Water and Solute Flow in a Highly-Structured Soil
Prevention of groundwater contamination by agricultural activities is a high priority in the United States. Water and contaminants often follow particular flow paths through the soil that lead to rapid movement of pesticides out of the rootzone. An improved understanding of why water and solute follow particular flow paths is needed to identify soils that allow agricultural chemicals to move rapidly to groundwater. The rate that water and contaminants are transferred from the soil surface to groundwater may be related to the degree of flow path channelization (convergence or divergence of water flow paths). This project was designed to test the feasibility of measuring the degree of channelization as water percolates through structured soils. A flow interceptor device consisting of 98 individual 25 by 25 mm cells operating under tension was constructed for this purpose.
Water flux probability density distributions (pdd's) were measured at 0.3, 0.6 and 0.9 m depth in Ships clay (very-fine, mixed, thermic, Chromic Udic Haplusterts). Water flux and solute travel time pdd's were measured at 0.3, 0.9 and 1.2 m in Silawa loamy fine sand (fine-loamy, siliceous, thermic, Ustic Haplusterts). Both probability distributions were fitted with log-normal functions. In Ships clay, water flow paths converged as water moved from 0.3 to 0.9 m depth, while in Silawa loamy fine sand flow paths converged from 0.3 to 0.9 and diverged from 0.9 to 1.2 m depth. This convergence and divergence of water flux in the soil was related to changes in structural definition with depth. Convergence of water and solute flow is expected to increase the pollution potential of the soil because of increased bypassing of soil matrix and increased pore water velocities.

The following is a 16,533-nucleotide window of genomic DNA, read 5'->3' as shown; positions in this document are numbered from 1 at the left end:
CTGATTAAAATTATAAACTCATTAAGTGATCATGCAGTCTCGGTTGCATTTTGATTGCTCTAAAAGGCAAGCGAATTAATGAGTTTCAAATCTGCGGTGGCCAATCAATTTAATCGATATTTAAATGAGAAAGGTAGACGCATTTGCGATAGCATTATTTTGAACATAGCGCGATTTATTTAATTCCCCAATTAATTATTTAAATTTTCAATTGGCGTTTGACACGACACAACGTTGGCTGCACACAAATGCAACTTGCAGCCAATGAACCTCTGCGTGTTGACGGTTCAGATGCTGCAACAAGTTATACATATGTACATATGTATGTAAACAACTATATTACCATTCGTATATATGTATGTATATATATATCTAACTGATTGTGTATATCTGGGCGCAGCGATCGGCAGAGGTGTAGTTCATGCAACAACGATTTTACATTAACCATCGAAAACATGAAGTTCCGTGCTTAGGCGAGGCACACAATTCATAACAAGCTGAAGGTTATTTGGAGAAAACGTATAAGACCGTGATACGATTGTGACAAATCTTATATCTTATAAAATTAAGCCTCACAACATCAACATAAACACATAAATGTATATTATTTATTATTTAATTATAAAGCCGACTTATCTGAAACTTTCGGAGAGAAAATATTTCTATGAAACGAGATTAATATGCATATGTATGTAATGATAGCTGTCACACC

Solute travel time pdd's for Silawa at 0.9 and 1.2 m depth were predicted with a stochastic transfer function model calibrated at 0.3 and 0.9 m depth, respectively, and compared to the actual measured travel time pdd's at 0.9 and 1.2 m. From this it was concluded that water flux measurements at the surface alone are, in general, not a suitable way to predict water and solute fluxes at lower depths.
Spatial variability of water fluxes and bromide fluxes were highly correlated, and the coefficient of variation of both depended on the horizon in which the measurements were taken.